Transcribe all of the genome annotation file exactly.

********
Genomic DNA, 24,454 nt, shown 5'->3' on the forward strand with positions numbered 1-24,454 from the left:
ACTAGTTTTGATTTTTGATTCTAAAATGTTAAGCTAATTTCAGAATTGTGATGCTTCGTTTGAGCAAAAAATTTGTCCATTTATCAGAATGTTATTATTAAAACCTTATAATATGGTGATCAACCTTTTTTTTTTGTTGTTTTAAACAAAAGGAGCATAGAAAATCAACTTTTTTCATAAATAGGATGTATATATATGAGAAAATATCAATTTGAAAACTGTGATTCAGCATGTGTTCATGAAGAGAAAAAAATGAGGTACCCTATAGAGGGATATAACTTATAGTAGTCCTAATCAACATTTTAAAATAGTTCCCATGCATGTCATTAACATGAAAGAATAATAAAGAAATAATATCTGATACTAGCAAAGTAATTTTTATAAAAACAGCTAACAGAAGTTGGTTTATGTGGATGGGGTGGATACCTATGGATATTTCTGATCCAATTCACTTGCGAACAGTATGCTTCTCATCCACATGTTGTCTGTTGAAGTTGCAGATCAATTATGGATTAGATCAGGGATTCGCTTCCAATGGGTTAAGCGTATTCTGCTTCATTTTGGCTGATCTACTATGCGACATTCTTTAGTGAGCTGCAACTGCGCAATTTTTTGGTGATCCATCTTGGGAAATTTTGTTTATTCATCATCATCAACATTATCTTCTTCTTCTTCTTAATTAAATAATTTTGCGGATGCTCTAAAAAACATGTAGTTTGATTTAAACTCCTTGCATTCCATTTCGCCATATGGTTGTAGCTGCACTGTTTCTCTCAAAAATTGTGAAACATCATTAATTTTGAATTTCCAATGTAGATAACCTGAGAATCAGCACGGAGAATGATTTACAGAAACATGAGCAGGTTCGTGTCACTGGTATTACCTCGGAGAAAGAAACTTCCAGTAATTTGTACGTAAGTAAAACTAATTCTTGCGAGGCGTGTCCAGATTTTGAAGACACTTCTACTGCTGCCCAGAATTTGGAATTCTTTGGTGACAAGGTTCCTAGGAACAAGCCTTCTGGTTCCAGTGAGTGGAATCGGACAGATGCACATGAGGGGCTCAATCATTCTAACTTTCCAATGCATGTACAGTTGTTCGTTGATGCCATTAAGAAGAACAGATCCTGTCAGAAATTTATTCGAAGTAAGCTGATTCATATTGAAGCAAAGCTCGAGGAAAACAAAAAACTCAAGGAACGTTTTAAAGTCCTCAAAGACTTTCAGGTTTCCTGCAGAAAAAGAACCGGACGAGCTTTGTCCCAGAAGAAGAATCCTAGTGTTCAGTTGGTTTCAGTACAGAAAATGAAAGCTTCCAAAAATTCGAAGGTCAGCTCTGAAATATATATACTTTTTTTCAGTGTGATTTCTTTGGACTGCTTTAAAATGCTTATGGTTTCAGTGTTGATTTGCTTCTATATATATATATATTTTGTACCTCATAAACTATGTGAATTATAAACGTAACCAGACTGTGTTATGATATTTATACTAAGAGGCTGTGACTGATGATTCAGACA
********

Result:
Genomic DNA, 24,454 nt, shown 5'->3' on the forward strand with positions numbered 1-24,454 from the left:
ACTAGTTTTGATTTTTGATTCTAAAATGTTAAGCTAATTTCAGAATTGTGATGCTTCGTTTGAGCAAAAAATTTGTCCATTTATCAGAATGTTATTATTAAAACCTTATAATATGGTGATCAACCTTTTTTTTTTGTTGTTTTAAACAAAAGGAGCATAGAAAATCAACTTTTTTCATAAATAGGATGTATATATATGAGAAAATATCAATTTGAAAACTGTGATTCAGCATGTGTTCATGAAGAGAAAAAAATGAGGTACCCTATAGAGGGATATAACTTATAGTAGTCCTAATCAACATTTTAAAATAGTTCCCATGCATGTCATTAACATGAAAGAATAATAAAGAAATAATATCTGATACTAGCAAAGTAATTTTTATAAAAACAGCTAACAGAAGTTGGTTTATGTGGATGGGGTGGATACCTATGGATATTTCTGATCCAATTCACTTGCGAACAGTATGCTTCTCATCCACATGTTGTCTGTTGAAGTTGCAGATCAATTATGGATTAGATCAGGGATTCGCTTCCAATGGGTTAAGCGTATTCTGCTTCATTTTGGCTGATCTACTATGCGACATTCTTTAGTGAGCTGCAACTGCGCAATTTTTTGGTGATCCATCTTGGGAAATTTTGTTTATTCATCATCATCAACATTATCTTCTTCTTCTTCTTAATTAAATAATTTTGCGGATGCTCTAAAAAACATGTAGTTTGATTTAAACTCCTTGCATTCCATTTCGCCATATGGTTGTAGCTGCACTGTTTCTCTCAAAAATTGTGAAACATCATTAATTTTGAATTTCCAATGTAGATAACCTGAGAATCAGCACGGAGAATGATTTACAGAAACATGAGCAGGTTCGTGTCACTGGTATTACCTCGGAGAAAGAAACTTCCAGTAATTTGTACGTAAGTAAAACTAATTCTTGCGAGGCGTGTCCAGATTTTGAAGACACTTCTACTGCTGCCCAGAATTTGGAATTCTTTGGTGACAAGGTTCCTAGGAACAAGCCTTCTGGTTCCAGTGAGTGGAATCGGACAGATGCACATGAGGGGCTCAATCATTCTAACTTTCCAATGCATGTACAGTTGTTCGTTGATGCCATTAAGAAGAACAGATCCTGTCAGAAATTTATTCGAAGTAAGCTGATTCATATTGAAGCAAAGCTCGAGGAAAACAAAAAACTCAAGGAACGTTTTAAAGTCCTCAAAGACTTTCAGGTTTCCTGCAGAAAAAGAACCGGACGAGCTTTGTCCCAGAAGAAGAATCCTAGTGTTCAGTTGGTTTCAGTACAGAAAATGAAAGCTTCCAAAAATTCGAAGGTCAGCTCTGAAATATATATACTTTTTTTCAGTGTGATTTCTTTGGACTGCTTTAAAATGCTTATGGTTTCAGTGTTGATTTGCTTCTATATATATATATATTTTGTACCTCATAAACTATGTGAATTATAAACGTAACCAGACTGTGTTATGATATTTATACTAAGAGGCTGTGACTGATGATTCAGACA